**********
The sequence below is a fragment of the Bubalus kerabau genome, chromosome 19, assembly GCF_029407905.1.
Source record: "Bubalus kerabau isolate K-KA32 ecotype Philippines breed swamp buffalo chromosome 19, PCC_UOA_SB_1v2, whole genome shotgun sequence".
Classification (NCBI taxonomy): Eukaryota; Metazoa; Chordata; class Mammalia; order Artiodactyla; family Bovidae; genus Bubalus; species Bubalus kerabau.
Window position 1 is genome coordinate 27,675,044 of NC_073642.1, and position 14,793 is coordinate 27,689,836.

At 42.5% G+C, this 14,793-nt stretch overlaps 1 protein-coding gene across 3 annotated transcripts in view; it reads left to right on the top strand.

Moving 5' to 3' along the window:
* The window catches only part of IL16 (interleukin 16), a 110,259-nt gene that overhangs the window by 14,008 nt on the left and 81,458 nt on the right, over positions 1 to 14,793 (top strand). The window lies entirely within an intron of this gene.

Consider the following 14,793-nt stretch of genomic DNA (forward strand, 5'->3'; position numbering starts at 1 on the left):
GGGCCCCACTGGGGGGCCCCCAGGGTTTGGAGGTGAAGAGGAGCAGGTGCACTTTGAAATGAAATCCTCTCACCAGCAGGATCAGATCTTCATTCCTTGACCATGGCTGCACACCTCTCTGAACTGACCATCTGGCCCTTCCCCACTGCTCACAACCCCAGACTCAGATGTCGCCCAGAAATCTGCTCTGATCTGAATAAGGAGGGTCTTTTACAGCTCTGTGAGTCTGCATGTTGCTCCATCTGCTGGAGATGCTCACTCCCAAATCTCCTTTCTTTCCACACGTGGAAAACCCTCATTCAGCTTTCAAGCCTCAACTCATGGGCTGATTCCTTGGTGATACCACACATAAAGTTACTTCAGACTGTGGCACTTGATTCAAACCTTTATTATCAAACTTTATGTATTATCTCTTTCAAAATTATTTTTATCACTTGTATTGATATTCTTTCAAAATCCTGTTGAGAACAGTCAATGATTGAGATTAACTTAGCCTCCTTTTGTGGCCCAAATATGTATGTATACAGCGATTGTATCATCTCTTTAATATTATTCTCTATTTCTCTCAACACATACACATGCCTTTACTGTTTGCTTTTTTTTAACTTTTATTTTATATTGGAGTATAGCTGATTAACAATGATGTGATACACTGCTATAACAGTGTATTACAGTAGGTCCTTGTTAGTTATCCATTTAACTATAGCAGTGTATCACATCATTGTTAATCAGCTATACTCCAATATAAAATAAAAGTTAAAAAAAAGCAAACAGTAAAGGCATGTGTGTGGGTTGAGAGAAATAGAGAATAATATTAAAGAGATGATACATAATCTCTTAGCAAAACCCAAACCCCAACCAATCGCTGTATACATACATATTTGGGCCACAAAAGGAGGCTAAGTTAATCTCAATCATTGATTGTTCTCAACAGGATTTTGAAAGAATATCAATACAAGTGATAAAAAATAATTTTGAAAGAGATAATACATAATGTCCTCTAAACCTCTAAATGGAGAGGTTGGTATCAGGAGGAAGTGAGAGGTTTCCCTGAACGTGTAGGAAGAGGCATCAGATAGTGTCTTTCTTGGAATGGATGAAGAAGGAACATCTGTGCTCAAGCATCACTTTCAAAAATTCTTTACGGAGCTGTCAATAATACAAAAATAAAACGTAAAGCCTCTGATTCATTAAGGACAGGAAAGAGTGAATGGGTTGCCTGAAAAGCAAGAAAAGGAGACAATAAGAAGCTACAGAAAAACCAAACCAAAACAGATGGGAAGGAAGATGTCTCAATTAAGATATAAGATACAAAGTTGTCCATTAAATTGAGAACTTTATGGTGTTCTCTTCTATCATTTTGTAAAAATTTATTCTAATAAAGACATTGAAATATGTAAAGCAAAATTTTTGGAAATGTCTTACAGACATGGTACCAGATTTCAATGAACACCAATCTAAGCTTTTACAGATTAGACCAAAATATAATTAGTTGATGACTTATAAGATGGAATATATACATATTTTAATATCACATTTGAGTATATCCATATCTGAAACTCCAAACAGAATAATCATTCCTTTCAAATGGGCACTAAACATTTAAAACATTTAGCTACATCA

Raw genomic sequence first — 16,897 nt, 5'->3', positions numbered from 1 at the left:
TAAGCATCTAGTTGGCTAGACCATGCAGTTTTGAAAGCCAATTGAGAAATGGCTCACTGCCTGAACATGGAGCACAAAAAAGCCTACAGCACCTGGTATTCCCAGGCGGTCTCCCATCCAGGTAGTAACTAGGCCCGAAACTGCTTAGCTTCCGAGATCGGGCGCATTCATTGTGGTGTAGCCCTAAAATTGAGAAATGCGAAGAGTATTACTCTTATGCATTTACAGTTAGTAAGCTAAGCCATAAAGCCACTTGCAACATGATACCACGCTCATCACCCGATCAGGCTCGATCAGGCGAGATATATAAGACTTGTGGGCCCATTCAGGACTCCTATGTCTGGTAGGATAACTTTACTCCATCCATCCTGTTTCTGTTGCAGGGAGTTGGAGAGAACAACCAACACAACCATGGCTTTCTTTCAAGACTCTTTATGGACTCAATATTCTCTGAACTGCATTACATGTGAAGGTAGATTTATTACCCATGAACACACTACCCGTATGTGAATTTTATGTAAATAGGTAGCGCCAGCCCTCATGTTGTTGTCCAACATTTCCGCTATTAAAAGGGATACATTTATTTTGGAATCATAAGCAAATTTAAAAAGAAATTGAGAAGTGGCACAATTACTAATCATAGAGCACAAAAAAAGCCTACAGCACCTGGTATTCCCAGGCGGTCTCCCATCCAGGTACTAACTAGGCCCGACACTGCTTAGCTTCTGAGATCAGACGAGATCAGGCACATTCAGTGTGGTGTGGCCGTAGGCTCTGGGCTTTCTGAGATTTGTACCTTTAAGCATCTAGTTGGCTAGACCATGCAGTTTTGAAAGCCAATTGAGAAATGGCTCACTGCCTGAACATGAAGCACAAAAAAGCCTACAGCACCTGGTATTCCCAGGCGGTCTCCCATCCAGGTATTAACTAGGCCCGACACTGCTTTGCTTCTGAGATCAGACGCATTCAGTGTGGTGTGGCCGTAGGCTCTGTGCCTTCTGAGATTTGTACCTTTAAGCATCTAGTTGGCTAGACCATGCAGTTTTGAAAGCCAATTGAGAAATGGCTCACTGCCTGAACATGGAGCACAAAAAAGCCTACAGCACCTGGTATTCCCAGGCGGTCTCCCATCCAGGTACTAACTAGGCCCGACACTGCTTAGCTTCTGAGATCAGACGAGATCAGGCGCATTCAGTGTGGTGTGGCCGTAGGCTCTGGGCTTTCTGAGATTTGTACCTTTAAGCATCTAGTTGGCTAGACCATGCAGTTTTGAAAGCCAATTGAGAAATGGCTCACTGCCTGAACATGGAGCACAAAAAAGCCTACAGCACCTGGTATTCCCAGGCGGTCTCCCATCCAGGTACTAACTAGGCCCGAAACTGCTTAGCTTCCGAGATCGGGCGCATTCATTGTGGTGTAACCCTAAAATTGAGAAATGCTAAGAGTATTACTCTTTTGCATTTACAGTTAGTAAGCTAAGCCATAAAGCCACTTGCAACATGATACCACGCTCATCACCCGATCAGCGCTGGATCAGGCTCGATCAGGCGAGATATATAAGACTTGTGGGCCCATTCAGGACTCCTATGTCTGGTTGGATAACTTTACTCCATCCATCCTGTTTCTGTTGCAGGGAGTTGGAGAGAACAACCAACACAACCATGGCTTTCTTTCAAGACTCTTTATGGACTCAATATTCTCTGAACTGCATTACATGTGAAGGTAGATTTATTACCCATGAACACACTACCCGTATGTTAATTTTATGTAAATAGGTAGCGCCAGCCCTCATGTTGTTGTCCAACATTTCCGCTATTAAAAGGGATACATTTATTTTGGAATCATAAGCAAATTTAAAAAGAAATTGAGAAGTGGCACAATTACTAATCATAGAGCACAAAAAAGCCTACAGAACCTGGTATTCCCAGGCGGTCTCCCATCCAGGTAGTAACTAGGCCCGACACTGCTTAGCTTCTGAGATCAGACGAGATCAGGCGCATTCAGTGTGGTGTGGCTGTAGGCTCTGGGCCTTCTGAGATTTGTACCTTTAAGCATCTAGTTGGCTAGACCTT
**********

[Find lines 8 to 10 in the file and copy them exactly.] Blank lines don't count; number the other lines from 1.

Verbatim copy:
Consider the following 14,793-nt stretch of genomic DNA (forward strand, 5'->3'; position numbering starts at 1 on the left):
GGGCCCCACTGGGGGGCCCCCAGGGTTTGGAGGTGAAGAGGAGCAGGTGCACTTTGAAATGAAATCCTCTCACCAGCAGGATCAGATCTTCATTCCTTGACCATGGCTGCACACCTCTCTGAACTGACCATCTGGCCCTTCCCCACTGCTCACAACCCCAGACTCAGATGTCGCCCAGAAATCTGCTCTGATCTGAATAAGGAGGGTCTTTTACAGCTCTGTGAGTCTGCATGTTGCTCCATCTGCTGGAGATGCTCACTCCCAAATCTCCTTTCTTTCCACACGTGGAAAACCCTCATTCAGCTTTCAAGCCTCAACTCATGGGCTGATTCCTTGGTGATACCACACATAAAGTTACTTCAGACTGTGGCACTTGATTCAAACCTTTATTATCAAACTTTATGTATTATCTCTTTCAAAATTATTTTTATCACTTGTATTGATATTCTTTCAAAATCCTGTTGAGAACAGTCAATGATTGAGATTAACTTAGCCTCCTTTTGTGGCCCAAATATGTATGTATACAGCGATTGTATCATCTCTTTAATATTATTCTCTATTTCTCTCAACACATACACATGCCTTTACTGTTTGCTTTTTTTTAACTTTTATTTTATATTGGAGTATAGCTGATTAACAATGATGTGATACACTGCTATAACAGTGTATTACAGTAGGTCCTTGTTAGTTATCCATTTAACTATAGCAGTGTATCACATCATTGTTAATCAGCTATACTCCAATATAAAATAAAAGTTAAAAAAAAGCAAACAGTAAAGGCATGTGTGTGGGTTGAGAGAAATAGAGAATAATATTAAAGAGATGATACATAATCTCTTAGCAAAACCCAAACCCCAACCAATCGCTGTATACATACATATTTGGGCCACAAAAGGAGGCTAAGTTAATCTCAATCATTGATTGTTCTCAACAGGATTTTGAAAGAATATCAATACAAGTGATAAAAAATAATTTTGAAAGAGATAATACATAATGTCCTCTAAACCTCTAAATGGAGAGGTTGGTATCAGGAGGAAGTGAGAGGTTTCCCTGAACGTGTAGGAAGAGGCATCAGATAGTGTCTTTCTTGGAATGGATGAAGAAGGAACATCTGTGCTCAAGCATCACTTTCAAAAATTCTTTACGGAGCTGTCAATAATACAAAAATAAAACGTAAAGCCTCTGATTCATTAAGGACAGGAAAGAGTGAATGGGTTGCCTGAAAAGCAAGAAAAGGAGACAATAAGAAGCTACAGAAAAACCAAACCAAAACAGATGGGAAGGAAGATGTCTCAATTAAGATATAAGATACAAAGTTGTCCATTAAATTGAGAACTTTATGGTGTTCTCTTCTATCATTTTGTAAAAATTTATTCTAATAAAGACATTGAAATATGTAAAGCAAAATTTTTGGAAATGTCTTACAGACATGGTACCAGATTTCAATGAACACCAATCTAAGCTTTTACAGATTAGACCAAAATATAATTAGTTGATGACTTATAAGATGGAATATATACATATTTTAATATCACATTTGAGTATATCCATATCTGAAACTCCAAACAGAATAATCATTCCTTTCAAATGGGCACTAAACATTTAAAACATTTAGCTACATCA

Raw genomic sequence first — 16,897 nt, 5'->3', positions numbered from 1 at the left: